BLOOMINGTON -- When it comes to Indiana’s new-is-old football offense, the key is as it always is:
You’ve gotta have a good quarterback.
Case in point -- Clemson. The Tigers won the national title for a lot of reasons, but if it wasn’t for DeShaun Watson, it wasn’t happening.
So if the Hoosiers want to return to leading-the-Big-Ten-in-offense form, they have to have outstanding quarterback play.
Enter Shawn Watson, the man most responsible for elevating the position’s Cream ‘n Crimson play.
He’s the new quarterbacks coach with a world of experience. He’s been the offensive coordinator at Colorado, Nebraska, Louisville and Texas. At Louisville he helped develop quarterback Teddy Bridgewater, who became a NFL first-round pick for the Minnesota Vikings.
Now he has to develop Hoosier talent.
“We call him the quarterback professor,” head coach Tom Allen said. “He does a great job of dissecting and teaching.
“We need that because quarterback is the most important position on the field.”
At least for now, Watson has three main quarterbacks to work with -- last year’s starter Richard Lagow, and freshmen Peyton Ramsey and Austin King, who have never played in a college game.
“I have to do a good job of building our offense around them,” Watson said.
Lagow was OK as a first-time Hoosier starter this past season, but IU needs more than that to finally break the winning-record barrier. It’s made a bowl game two straight seasons, but finished 6-7 both times. It hasn’t had a winning record since 2007.
Lagow threw for 3,362 yards, which was good, but had 17 interceptions against 19 touchdown passes, which was not so good. He also competed just 57.8 percent of his passes. Coaches would like a quarterback’s accuracy at 65 percent or higher.
But all of that was under former coach Kevin Wilson’s system. Now Lagow must learn the ways of offensive coordinator Mike DeBord, who will tweak the Hoosiers’ uptempo, spread attack to generate a more consistent rushing attack and more efficient red-zone scoring.
Watson worked with Lagow during last month’s bowl preparations in the aftermath of Wilson’s unexpected resignation. Watson was promoted to quarterbacks coach from offensive quality control coach.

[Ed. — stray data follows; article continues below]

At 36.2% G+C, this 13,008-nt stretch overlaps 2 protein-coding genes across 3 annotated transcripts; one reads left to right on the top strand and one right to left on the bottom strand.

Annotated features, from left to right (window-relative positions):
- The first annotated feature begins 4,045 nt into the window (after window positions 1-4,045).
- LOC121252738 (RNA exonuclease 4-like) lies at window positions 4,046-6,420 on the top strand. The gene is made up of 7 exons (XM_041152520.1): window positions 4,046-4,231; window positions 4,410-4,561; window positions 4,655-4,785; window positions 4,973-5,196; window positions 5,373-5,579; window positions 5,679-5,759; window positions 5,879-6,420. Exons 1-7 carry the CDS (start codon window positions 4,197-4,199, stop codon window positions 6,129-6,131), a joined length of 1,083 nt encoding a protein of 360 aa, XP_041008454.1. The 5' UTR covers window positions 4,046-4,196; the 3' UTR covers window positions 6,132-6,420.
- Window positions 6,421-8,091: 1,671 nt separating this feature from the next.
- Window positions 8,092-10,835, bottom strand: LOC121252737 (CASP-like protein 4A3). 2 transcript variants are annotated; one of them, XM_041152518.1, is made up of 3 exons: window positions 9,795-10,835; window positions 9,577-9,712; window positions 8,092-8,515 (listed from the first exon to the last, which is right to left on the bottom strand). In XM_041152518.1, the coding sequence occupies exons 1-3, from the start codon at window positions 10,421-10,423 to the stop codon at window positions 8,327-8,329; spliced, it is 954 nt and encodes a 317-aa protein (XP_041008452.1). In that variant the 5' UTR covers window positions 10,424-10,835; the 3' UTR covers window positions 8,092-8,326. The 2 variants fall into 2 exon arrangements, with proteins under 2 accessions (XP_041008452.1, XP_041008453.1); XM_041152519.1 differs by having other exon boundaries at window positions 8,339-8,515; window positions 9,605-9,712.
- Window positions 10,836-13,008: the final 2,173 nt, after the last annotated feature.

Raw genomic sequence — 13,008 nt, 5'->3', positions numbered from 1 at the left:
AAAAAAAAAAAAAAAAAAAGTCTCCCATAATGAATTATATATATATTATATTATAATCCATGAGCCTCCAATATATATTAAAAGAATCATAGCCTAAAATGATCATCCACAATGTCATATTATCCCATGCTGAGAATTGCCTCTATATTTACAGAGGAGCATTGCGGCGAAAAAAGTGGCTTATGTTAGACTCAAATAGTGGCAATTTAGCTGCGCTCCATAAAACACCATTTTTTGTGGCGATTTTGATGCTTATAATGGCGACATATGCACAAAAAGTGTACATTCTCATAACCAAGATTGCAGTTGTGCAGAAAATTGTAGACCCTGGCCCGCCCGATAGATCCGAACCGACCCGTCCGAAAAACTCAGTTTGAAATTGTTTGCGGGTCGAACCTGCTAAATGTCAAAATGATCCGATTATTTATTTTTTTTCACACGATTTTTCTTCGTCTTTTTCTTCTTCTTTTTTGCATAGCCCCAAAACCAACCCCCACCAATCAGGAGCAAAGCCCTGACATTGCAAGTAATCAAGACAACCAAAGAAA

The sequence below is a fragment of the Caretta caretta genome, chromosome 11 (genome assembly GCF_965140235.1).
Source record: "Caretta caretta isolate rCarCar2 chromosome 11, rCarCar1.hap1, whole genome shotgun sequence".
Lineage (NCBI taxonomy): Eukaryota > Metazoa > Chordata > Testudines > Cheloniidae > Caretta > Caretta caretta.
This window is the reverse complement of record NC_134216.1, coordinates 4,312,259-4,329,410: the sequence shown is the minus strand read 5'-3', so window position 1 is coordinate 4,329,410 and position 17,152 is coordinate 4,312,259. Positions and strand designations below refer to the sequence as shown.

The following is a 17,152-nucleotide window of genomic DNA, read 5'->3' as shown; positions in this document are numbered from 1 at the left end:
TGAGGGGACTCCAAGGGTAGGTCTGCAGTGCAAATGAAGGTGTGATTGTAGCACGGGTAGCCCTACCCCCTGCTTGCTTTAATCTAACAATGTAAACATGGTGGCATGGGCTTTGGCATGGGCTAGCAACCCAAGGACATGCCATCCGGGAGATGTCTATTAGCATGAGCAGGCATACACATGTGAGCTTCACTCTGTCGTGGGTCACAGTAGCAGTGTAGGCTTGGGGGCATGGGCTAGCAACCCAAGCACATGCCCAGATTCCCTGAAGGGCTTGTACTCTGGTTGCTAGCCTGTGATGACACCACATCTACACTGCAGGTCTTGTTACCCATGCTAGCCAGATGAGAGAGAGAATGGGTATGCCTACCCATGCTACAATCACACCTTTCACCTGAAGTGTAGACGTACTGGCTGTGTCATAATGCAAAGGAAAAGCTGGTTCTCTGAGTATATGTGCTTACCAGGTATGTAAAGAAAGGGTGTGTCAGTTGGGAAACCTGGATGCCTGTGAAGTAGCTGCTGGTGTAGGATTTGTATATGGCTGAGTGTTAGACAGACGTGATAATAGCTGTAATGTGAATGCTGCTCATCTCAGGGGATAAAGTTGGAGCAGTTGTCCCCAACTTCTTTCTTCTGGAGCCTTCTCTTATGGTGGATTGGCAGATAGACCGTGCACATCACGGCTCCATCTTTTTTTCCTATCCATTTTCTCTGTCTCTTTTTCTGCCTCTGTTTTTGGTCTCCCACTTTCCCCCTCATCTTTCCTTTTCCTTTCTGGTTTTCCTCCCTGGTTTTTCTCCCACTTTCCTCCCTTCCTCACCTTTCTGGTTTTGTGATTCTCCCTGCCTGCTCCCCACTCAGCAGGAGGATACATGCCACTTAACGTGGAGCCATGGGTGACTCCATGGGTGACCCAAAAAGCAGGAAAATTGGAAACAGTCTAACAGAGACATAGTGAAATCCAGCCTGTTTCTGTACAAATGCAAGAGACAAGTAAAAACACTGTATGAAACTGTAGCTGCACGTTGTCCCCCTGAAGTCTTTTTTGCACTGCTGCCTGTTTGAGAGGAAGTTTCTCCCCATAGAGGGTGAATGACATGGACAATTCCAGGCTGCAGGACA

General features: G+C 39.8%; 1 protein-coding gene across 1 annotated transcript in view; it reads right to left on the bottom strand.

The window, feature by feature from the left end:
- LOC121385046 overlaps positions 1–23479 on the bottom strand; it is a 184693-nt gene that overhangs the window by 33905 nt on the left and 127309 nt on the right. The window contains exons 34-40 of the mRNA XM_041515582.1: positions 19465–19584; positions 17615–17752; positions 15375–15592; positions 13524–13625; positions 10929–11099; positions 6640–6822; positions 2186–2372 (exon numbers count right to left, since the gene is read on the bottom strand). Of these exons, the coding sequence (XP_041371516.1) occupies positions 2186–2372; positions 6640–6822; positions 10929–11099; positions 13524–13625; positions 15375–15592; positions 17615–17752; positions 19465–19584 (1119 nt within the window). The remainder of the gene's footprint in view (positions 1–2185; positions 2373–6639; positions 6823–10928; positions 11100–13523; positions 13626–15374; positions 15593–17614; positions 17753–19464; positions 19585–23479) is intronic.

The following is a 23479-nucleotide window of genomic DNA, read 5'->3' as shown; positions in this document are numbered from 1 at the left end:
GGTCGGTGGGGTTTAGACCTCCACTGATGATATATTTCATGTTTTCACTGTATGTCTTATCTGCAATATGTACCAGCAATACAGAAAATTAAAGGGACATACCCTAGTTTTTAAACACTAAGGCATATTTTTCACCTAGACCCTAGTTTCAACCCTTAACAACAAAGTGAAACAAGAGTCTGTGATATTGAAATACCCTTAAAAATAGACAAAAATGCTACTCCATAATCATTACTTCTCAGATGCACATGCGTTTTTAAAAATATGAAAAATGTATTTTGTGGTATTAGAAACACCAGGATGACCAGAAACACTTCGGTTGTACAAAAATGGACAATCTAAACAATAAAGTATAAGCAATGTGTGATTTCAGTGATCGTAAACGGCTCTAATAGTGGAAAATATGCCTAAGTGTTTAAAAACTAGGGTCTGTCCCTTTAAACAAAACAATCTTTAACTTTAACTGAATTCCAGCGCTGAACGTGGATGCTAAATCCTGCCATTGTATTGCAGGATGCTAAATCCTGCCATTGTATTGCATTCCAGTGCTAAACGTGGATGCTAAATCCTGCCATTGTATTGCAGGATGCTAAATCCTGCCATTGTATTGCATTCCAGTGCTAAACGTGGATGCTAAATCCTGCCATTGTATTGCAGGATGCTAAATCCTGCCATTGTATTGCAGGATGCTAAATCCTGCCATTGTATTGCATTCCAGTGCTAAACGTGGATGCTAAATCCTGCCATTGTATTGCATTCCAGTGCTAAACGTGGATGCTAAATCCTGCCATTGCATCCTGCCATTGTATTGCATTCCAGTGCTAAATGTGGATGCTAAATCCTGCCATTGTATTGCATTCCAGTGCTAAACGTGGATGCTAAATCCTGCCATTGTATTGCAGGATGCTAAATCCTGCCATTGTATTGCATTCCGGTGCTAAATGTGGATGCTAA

“Richard is a blank slate in a lot of regards,” he said. “I have a good feel for what he needs to develop. He has to continue to learn how to manage a game, improve his decision making. Just how to handle situational football. Peyton and Austin will have the same learning curve as far as situational management.
“Richard has the arm talent to take him to next level. He has to detail his game. Austin can make the room better by understanding where he is at. He needs to make the room competitive now. Peyton he is smart, tough, dependable. He’ll study the game and do what Coach (DeBord) asks him to do. Peyton and Austin have futures ahead of them.”
Could that future start next season?
This much is certain. The best guy will start. Nothing will be given. Everything will be earned.
“That room has to be the most competitive room on the team,” Watson said. “If that room is right, the whole team is right.
“They need to continue to learn the game, learn how to be efficient on the field. It’s about betting the offense in their blood. Know when to and when not to. Know how to and how not to.”
Watson also will be instrumental in recruiting new quarterbacks. He has connections in most of the major cities in Texas, plus Dayton, Cincinnati, St. Louis, Kansas City and Chicago.
“I’ve always chased national quarterbacks wherever I’ve been,” he said.
“I’m looking for a guy who has the ability as a passer. Who can get himself out of trouble. Who has the ability to run. It’s about finding the pedigree, makeup and character.”
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